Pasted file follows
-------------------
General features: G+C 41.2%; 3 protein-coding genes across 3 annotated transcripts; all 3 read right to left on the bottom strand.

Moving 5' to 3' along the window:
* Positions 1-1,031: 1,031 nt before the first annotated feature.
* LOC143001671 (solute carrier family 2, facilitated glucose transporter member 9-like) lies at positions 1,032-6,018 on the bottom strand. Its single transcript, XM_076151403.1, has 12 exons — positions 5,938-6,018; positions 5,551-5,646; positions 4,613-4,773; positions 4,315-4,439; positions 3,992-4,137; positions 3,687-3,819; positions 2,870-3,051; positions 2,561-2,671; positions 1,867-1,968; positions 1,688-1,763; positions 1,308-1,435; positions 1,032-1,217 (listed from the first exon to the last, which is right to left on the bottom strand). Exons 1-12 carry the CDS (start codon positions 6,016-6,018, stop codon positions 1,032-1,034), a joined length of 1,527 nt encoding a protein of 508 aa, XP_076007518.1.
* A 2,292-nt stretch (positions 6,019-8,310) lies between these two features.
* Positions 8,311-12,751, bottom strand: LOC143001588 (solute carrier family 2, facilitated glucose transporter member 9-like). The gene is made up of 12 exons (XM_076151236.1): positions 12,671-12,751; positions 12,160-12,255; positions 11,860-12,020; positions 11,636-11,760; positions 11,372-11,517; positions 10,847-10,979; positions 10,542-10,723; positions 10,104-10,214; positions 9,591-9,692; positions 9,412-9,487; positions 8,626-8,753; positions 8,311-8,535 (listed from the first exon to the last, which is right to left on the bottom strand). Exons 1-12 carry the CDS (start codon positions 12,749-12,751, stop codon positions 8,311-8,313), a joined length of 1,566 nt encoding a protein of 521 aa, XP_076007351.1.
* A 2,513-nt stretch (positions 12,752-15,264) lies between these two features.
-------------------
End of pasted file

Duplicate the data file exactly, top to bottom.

General features: G+C 41.2%; 3 protein-coding genes across 3 annotated transcripts; all 3 read right to left on the bottom strand.

Moving 5' to 3' along the window:
* Positions 1-1,031: 1,031 nt before the first annotated feature.
* LOC143001671 (solute carrier family 2, facilitated glucose transporter member 9-like) lies at positions 1,032-6,018 on the bottom strand. Its single transcript, XM_076151403.1, has 12 exons — positions 5,938-6,018; positions 5,551-5,646; positions 4,613-4,773; positions 4,315-4,439; positions 3,992-4,137; positions 3,687-3,819; positions 2,870-3,051; positions 2,561-2,671; positions 1,867-1,968; positions 1,688-1,763; positions 1,308-1,435; positions 1,032-1,217 (listed from the first exon to the last, which is right to left on the bottom strand). Exons 1-12 carry the CDS (start codon positions 6,016-6,018, stop codon positions 1,032-1,034), a joined length of 1,527 nt encoding a protein of 508 aa, XP_076007518.1.
* A 2,292-nt stretch (positions 6,019-8,310) lies between these two features.
* Positions 8,311-12,751, bottom strand: LOC143001588 (solute carrier family 2, facilitated glucose transporter member 9-like). The gene is made up of 12 exons (XM_076151236.1): positions 12,671-12,751; positions 12,160-12,255; positions 11,860-12,020; positions 11,636-11,760; positions 11,372-11,517; positions 10,847-10,979; positions 10,542-10,723; positions 10,104-10,214; positions 9,591-9,692; positions 9,412-9,487; positions 8,626-8,753; positions 8,311-8,535 (listed from the first exon to the last, which is right to left on the bottom strand). Exons 1-12 carry the CDS (start codon positions 12,749-12,751, stop codon positions 8,311-8,313), a joined length of 1,566 nt encoding a protein of 521 aa, XP_076007351.1.
* A 2,513-nt stretch (positions 12,752-15,264) lies between these two features.